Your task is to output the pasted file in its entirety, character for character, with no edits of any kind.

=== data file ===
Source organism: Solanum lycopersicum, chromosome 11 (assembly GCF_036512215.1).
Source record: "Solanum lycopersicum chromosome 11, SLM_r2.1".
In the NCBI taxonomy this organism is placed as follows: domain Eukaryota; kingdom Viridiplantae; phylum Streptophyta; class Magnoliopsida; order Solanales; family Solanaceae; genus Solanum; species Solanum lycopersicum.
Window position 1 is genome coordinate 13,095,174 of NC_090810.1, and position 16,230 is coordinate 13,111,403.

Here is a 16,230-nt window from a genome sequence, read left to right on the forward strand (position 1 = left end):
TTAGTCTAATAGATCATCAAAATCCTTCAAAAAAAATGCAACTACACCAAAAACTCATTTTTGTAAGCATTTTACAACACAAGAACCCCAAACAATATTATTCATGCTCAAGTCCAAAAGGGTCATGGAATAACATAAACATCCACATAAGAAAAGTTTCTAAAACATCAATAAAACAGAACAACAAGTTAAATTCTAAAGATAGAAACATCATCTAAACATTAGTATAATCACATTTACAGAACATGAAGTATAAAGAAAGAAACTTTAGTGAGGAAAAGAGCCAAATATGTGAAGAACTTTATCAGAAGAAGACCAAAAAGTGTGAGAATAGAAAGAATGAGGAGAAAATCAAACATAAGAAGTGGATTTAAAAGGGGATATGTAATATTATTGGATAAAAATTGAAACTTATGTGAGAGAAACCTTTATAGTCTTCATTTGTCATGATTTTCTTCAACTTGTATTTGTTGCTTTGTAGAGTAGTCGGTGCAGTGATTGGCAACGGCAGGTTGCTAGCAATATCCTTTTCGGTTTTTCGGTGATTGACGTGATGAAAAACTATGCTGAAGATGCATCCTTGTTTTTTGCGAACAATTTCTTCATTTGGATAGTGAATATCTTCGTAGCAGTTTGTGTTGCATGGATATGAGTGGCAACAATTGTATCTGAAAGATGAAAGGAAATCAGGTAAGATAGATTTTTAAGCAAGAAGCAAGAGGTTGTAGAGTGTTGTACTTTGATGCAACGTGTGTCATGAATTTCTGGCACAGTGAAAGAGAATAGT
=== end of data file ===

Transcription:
Source organism: Solanum lycopersicum, chromosome 11 (assembly GCF_036512215.1).
Source record: "Solanum lycopersicum chromosome 11, SLM_r2.1".
In the NCBI taxonomy this organism is placed as follows: domain Eukaryota; kingdom Viridiplantae; phylum Streptophyta; class Magnoliopsida; order Solanales; family Solanaceae; genus Solanum; species Solanum lycopersicum.
Window position 1 is genome coordinate 13,095,174 of NC_090810.1, and position 16,230 is coordinate 13,111,403.

Here is a 16,230-nt window from a genome sequence, read left to right on the forward strand (position 1 = left end):
TTAGTCTAATAGATCATCAAAATCCTTCAAAAAAAATGCAACTACACCAAAAACTCATTTTTGTAAGCATTTTACAACACAAGAACCCCAAACAATATTATTCATGCTCAAGTCCAAAAGGGTCATGGAATAACATAAACATCCACATAAGAAAAGTTTCTAAAACATCAATAAAACAGAACAACAAGTTAAATTCTAAAGATAGAAACATCATCTAAACATTAGTATAATCACATTTACAGAACATGAAGTATAAAGAAAGAAACTTTAGTGAGGAAAAGAGCCAAATATGTGAAGAACTTTATCAGAAGAAGACCAAAAAGTGTGAGAATAGAAAGAATGAGGAGAAAATCAAACATAAGAAGTGGATTTAAAAGGGGATATGTAATATTATTGGATAAAAATTGAAACTTATGTGAGAGAAACCTTTATAGTCTTCATTTGTCATGATTTTCTTCAACTTGTATTTGTTGCTTTGTAGAGTAGTCGGTGCAGTGATTGGCAACGGCAGGTTGCTAGCAATATCCTTTTCGGTTTTTCGGTGATTGACGTGATGAAAAACTATGCTGAAGATGCATCCTTGTTTTTTGCGAACAATTTCTTCATTTGGATAGTGAATATCTTCGTAGCAGTTTGTGTTGCATGGATATGAGTGGCAACAATTGTATCTGAAAGATGAAAGGAAATCAGGTAAGATAGATTTTTAAGCAAGAAGCAAGAGGTTGTAGAGTGTTGTACTTTGATGCAACGTGTGTCATGAATTTCTGGCACAGTGAAAGAGAATAGT